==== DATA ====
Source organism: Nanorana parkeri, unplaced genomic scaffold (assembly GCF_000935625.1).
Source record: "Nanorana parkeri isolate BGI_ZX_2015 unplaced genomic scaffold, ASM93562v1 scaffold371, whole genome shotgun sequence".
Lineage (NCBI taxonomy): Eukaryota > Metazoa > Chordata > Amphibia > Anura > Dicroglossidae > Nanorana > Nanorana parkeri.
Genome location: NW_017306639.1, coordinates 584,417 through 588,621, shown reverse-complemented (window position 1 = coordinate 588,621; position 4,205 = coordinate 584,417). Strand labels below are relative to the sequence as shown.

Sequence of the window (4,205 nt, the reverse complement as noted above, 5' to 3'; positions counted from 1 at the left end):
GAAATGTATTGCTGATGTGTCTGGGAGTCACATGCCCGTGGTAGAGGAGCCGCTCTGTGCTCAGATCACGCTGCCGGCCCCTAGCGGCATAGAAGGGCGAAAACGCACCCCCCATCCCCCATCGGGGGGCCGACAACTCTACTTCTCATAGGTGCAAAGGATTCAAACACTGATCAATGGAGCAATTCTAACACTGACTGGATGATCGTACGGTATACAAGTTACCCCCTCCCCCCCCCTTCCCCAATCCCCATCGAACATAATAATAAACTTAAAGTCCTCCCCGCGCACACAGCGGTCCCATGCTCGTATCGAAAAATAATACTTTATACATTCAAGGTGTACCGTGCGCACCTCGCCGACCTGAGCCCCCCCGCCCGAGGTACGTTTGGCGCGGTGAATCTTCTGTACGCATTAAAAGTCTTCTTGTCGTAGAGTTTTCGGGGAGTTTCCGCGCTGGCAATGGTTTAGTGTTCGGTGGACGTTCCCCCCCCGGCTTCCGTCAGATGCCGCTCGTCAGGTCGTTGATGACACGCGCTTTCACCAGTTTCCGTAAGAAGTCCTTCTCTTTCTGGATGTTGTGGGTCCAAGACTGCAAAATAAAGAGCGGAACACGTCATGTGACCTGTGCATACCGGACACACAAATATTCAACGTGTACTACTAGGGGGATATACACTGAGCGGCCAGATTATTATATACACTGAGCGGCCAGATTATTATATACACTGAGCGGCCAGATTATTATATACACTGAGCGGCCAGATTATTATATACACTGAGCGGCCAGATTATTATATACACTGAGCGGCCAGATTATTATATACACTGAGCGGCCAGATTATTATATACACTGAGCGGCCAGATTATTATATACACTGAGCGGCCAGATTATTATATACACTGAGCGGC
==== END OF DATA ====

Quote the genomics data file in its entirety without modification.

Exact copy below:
Source organism: Nanorana parkeri, unplaced genomic scaffold (assembly GCF_000935625.1).
Source record: "Nanorana parkeri isolate BGI_ZX_2015 unplaced genomic scaffold, ASM93562v1 scaffold371, whole genome shotgun sequence".
Lineage (NCBI taxonomy): Eukaryota > Metazoa > Chordata > Amphibia > Anura > Dicroglossidae > Nanorana > Nanorana parkeri.
Genome location: NW_017306639.1, coordinates 584,417 through 588,621, shown reverse-complemented (window position 1 = coordinate 588,621; position 4,205 = coordinate 584,417). Strand labels below are relative to the sequence as shown.

Sequence of the window (4,205 nt, the reverse complement as noted above, 5' to 3'; positions counted from 1 at the left end):
GAAATGTATTGCTGATGTGTCTGGGAGTCACATGCCCGTGGTAGAGGAGCCGCTCTGTGCTCAGATCACGCTGCCGGCCCCTAGCGGCATAGAAGGGCGAAAACGCACCCCCCATCCCCCATCGGGGGGCCGACAACTCTACTTCTCATAGGTGCAAAGGATTCAAACACTGATCAATGGAGCAATTCTAACACTGACTGGATGATCGTACGGTATACAAGTTACCCCCTCCCCCCCCCTTCCCCAATCCCCATCGAACATAATAATAAACTTAAAGTCCTCCCCGCGCACACAGCGGTCCCATGCTCGTATCGAAAAATAATACTTTATACATTCAAGGTGTACCGTGCGCACCTCGCCGACCTGAGCCCCCCCGCCCGAGGTACGTTTGGCGCGGTGAATCTTCTGTACGCATTAAAAGTCTTCTTGTCGTAGAGTTTTCGGGGAGTTTCCGCGCTGGCAATGGTTTAGTGTTCGGTGGACGTTCCCCCCCCGGCTTCCGTCAGATGCCGCTCGTCAGGTCGTTGATGACACGCGCTTTCACCAGTTTCCGTAAGAAGTCCTTCTCTTTCTGGATGTTGTGGGTCCAAGACTGCAAAATAAAGAGCGGAACACGTCATGTGACCTGTGCATACCGGACACACAAATATTCAACGTGTACTACTAGGGGGATATACACTGAGCGGCCAGATTATTATATACACTGAGCGGCCAGATTATTATATACACTGAGCGGCCAGATTATTATATACACTGAGCGGCCAGATTATTATATACACTGAGCGGCCAGATTATTATATACACTGAGCGGCCAGATTATTATATACACTGAGCGGCCAGATTATTATATACACTGAGCGGCCAGATTATTATATACACTGAGCGGCCAGATTATTATATACACTGAGCGGC